by Ned Rozell
May 13, 2004
These are some of the curiosities emerging from ice cores pulled from a high saddle in the St. Elias Mountains in eastern Alaska. In summer 2002, Lonnie Thompson of Ohio State
Two summers ago, Thompson and his crew trucked six tons of drilling equipment from Columbus, Ohio to Chitina, Alaska. With the help of a helicopter piloted by Lambert DeGavere of ERA Aviation and a turbo Otter piloted by Paul Claus, they returned home with 10 tons of freight, including more than one-quarter mile of Alaska ice. Within that ice is a record of what floated in Alaska air during the last 2,500 years.
Thompson and his colleagues set a record for deepest ice core retrieved from a mountain when they drilled 1,500 feet through the ice down to solid rock on Bona-Churchill. Within that core are layers that represent each year of snowfall at the spot, which has remained below freezing for thousands of years.
"It turned out to be a marvelous record," Thompson said. "It's probably the longest annually resolved record ever to come out of a mountain range."
Thompson, who has drilled ice cores on lofty sheets of ice from Africa to Antarctica, reports three intriguing results from the Bona-Churchill ice core, which he and his colleagues are still interpreting. One was the relative absence of the "White River ash," a thick layer of volcanic ash found all over eastern Alaska and the Yukon Territory. Geologists have traced the ash to large eruptions in the Wrangell-St. Elias mountain ranges in about A.D. 180 and A.D. 700, and some pointed to Mount Churchill as the source. Thompson came to Alaska armed with special drill bits designed to penetrate several feet of ash, but the drill bits only pulled up ice.
"Could you have an eruption of that size 500 meters away (from the drill site) and not see any evidence of it?" Thompson said.
The temperature of the ice, minus 3 degrees Fahrenheit (-19.8 C) at 1,500 feet below the surface, is another clue that Mount Churchill might not be the source of the White River ash. The mountain would probably be warmer if such large eruptions happened there, Thompson said.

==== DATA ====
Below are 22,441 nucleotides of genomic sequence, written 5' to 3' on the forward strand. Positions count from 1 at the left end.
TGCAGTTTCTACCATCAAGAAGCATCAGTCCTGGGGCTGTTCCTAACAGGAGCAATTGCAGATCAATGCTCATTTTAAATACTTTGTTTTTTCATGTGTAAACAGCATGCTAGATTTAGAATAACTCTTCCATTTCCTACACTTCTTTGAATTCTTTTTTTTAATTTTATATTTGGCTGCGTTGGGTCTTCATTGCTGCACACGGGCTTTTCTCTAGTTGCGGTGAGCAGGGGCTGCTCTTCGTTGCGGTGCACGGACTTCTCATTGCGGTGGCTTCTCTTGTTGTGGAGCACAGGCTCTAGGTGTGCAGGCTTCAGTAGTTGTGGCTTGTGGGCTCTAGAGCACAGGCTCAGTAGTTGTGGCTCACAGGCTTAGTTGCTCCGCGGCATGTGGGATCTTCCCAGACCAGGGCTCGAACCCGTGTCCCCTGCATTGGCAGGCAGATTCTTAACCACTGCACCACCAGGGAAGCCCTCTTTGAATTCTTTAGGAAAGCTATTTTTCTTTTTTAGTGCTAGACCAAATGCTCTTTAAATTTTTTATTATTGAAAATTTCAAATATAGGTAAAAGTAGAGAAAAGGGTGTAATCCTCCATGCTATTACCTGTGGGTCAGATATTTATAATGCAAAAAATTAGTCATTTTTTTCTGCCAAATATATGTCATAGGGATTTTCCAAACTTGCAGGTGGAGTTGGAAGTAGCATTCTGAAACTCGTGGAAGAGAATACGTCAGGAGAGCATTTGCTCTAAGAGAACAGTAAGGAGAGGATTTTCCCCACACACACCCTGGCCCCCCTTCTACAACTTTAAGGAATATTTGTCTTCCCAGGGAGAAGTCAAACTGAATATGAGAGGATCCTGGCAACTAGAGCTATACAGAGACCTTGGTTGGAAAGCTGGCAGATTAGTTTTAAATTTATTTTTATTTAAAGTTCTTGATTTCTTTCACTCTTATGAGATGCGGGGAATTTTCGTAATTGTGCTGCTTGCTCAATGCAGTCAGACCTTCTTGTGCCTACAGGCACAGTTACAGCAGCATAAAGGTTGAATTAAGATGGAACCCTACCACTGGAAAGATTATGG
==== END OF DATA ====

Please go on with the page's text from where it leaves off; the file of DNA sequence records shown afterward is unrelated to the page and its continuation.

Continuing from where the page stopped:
A second surprise in the Bona-Churchill ice core is the high level of potassium found in snow layers from the 1960s.
"Potassium is not something you usually find in an ice core," Thompson said.
His guess is that the potassium is from China, where wind lifted it from fertilized dry fields and carried it across the Pacific to settle in Alaska and elsewhere in North America. Thompson said he doesn't know if the level of potassium is high enough to boost the growth of Alaska plants.
A third question raised by the Bona-Churchill ice core is why the ice from 1,500 feet down in the core fell as snow in 1,000 B.C., which suggests that no ice existed on the mountain before then. The current theory of Alaska's past is that glaciers have covered at least the mountainous parts of the state for at least 12,000 years, when the last Ice Age started to wane. Though Thompson said volcanic heat might have affected the Bona-Churchill ice core, it shows no evidence of this.
"Is it possible that the
ice totally disappeared, and these glaciers are a function of
climate in the last 5,000 years, in the cooling period that started
in the middle of the Holocene (the last 11,000 years of Earth's
history)?" Thompson said. "To me, it's a very important
story to unravel."
This column is provided as
a public service by the Geophysical Institute, University of
Alaska Fairbanks, in cooperation with the UAF research community.
Ned Rozell is a science
writer at the institute.